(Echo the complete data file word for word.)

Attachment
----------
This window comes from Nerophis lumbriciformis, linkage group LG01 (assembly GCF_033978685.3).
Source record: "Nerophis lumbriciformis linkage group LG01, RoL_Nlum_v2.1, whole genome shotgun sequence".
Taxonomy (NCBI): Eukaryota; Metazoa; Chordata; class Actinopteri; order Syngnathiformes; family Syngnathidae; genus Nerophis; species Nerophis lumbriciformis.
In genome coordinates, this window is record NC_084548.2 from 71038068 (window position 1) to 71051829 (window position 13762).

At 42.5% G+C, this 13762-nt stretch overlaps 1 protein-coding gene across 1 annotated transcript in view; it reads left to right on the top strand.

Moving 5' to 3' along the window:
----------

This window comes from Nerophis lumbriciformis, linkage group LG01 (assembly GCF_033978685.3).
Source record: "Nerophis lumbriciformis linkage group LG01, RoL_Nlum_v2.1, whole genome shotgun sequence".
Taxonomy (NCBI): Eukaryota; Metazoa; Chordata; class Actinopteri; order Syngnathiformes; family Syngnathidae; genus Nerophis; species Nerophis lumbriciformis.
In genome coordinates, this window is record NC_084548.2 from 71038068 (window position 1) to 71051829 (window position 13762).

At 42.5% G+C, this 13762-nt stretch overlaps 1 protein-coding gene across 1 annotated transcript in view; it reads left to right on the top strand.

Moving 5' to 3' along the window: